A BURNLEY mother who was “careless and drug-fuelled” is accused of killing her baby through gross negligence when a television fell on his head, a court heard.
Natalie McMillan (25) was said to be in no fit state to care for four-month-old Kian and had tried to change a lead in the TV when it toppled onto the baby last year, Preston Crown Court was told.
The infant was left with “catastrophic” head injuries and died later in hospital.
McMillan, formerly of Scarlett Street, is accused of manslaughter by gross negligence and child cruelty after the death of the child.
Edward Hanratty (41) the baby’s father, also stands accused of child cruelty.
Both deny the offences.
A trial jury a Preston Crown Court heard how heroin users McMillan and Hanratty were believed to have been under the influence of drugs when the incident happened on December 6th last year.
The jury was played a recording of a 999 call in which McMillan said she had been moving the TV set when it fell on the baby’s head.
The court heard that McMillan had tried to give the child milk but he would not feed.
When ambulance crews arrived they found the infant laid alone on the sofa with blood coming from his nose and had “obvious” head injuries.
The child was taken to the Royal Blackburn Hospital and had suffered “catastrophic” brain injuries and had to be kept breathing on a life support machine.
Tiny Kian McMillian, who had been born five weeks premature, died the following day after doctors said there was nothing more that could be done to save his life.
Both Hanratty and McMillan were arrested and questioned by detectives.
Blood and urine tests showed McMillan had heroin and diazepam in her system and Hanratty had traces of cocaine and heroin. A large bag of diazepam was found in a cot at the house and police also found syringes stashed in the kitchen.
In interview McMillan insisted she had been “perfectly sober” but later admitted she had used heroin the previous weekend. She maintained that she had been trying to plug a scart lead into the TV when it fell on her son’s head. But she later released a defence statement claiming it had been Hanratty that dropped the TV set while she was upstairs asleep.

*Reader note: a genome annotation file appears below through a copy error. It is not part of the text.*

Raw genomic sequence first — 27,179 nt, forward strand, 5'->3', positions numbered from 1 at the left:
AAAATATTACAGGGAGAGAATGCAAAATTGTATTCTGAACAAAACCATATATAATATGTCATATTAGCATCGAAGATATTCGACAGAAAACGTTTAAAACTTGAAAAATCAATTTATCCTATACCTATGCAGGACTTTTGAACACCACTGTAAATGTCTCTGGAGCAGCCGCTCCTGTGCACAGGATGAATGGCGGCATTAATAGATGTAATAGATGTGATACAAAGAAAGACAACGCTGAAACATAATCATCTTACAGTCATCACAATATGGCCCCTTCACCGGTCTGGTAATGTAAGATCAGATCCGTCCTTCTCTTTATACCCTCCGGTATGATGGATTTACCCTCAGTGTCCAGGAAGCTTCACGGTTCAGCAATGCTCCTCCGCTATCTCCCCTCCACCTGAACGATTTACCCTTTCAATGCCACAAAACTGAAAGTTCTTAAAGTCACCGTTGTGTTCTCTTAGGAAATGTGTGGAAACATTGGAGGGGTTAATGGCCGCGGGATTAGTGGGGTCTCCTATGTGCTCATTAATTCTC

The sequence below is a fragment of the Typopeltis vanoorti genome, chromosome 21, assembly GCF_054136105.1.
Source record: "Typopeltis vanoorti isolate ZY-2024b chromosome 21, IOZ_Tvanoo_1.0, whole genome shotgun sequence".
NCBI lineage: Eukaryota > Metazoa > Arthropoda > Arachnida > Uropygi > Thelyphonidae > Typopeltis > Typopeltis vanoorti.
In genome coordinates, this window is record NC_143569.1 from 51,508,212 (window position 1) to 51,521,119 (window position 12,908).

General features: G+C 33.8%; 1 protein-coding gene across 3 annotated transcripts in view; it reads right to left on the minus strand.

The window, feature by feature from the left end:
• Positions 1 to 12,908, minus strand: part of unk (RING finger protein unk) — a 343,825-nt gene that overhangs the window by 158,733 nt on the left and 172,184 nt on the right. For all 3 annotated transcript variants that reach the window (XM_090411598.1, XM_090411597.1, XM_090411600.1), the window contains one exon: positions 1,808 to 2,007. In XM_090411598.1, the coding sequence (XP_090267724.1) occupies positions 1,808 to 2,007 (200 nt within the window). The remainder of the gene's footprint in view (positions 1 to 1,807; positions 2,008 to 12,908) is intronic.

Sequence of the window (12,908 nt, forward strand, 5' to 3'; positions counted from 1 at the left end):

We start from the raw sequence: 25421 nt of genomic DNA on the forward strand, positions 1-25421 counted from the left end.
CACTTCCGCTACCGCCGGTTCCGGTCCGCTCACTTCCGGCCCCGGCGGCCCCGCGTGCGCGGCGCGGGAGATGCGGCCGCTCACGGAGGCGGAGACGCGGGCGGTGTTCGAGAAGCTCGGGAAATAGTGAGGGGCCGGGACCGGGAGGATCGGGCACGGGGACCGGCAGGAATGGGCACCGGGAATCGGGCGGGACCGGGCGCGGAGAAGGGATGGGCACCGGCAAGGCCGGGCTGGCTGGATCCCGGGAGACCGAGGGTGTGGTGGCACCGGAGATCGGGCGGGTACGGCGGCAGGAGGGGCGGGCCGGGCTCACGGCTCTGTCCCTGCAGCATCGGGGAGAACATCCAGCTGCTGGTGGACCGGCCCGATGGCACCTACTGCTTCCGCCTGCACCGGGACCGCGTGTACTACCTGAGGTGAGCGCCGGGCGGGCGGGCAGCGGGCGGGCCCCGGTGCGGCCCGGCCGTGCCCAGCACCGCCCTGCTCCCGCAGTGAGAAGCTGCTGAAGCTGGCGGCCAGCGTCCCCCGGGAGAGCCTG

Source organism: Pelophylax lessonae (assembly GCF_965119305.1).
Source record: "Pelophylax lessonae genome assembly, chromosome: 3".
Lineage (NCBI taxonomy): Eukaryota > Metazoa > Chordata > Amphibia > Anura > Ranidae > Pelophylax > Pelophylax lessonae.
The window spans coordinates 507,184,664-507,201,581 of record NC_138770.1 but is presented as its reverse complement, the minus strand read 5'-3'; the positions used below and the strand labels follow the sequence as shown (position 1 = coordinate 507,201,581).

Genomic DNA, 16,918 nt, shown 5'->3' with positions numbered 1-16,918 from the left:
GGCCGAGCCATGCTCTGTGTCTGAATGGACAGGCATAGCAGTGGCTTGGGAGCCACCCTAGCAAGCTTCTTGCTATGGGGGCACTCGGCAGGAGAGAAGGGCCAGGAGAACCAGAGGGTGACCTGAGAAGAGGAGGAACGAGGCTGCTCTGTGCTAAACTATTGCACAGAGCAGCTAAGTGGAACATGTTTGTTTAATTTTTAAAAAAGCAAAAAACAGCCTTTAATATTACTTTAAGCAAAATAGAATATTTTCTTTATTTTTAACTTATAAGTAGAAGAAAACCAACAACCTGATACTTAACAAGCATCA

Hanratty told police the pair had been to buy Diazepam with their son on the day of the incident and admitted taking two of the tablets along with heroin earlier in the evening which caused him to pass out on the kitchen floor.
He said McMillan had been “drowsy” and “semi-conscious”. He said she woke him up and he saw Kian on the floor and had to move the TV off him.
He described Kian as being “all funny” and said his eyes were not open.
McMillan then dialled 999.
Suzanne Goddard (prosecuting) said: “This was not a mere tragic accident.
“We say Natalie McMillan’s actions that night went far beyond mere child neglect.
“She had shown such gross and wilful indifference in her lack of care to him.
She said that McMillan had chosen to become intoxicated that night and had failed to ensure Kian was being looked after by a responsible adult.
“She left Kian on the mat near where the TV was. She failed to move him when changing the leads.
“There was an obvious risk it might topple over - that simple step of moving Kian would have saved his life.
“She showed careless indifference to the life of her child.
“The risk of Kian’s head and body being crushed by the TV was obvious and serious, and she ignored it. It was an entirely preventable death and an accident that should have never happened.”
Miss Goddard said that Hanratty had also been responsible for his son Kian.
“He should have ensured that Kian was properly looked after.
“On that night he knew, by his own admission, that he and she had taken Valium.
“Just one call to a relative could have ensured Kian was in a safe environment.”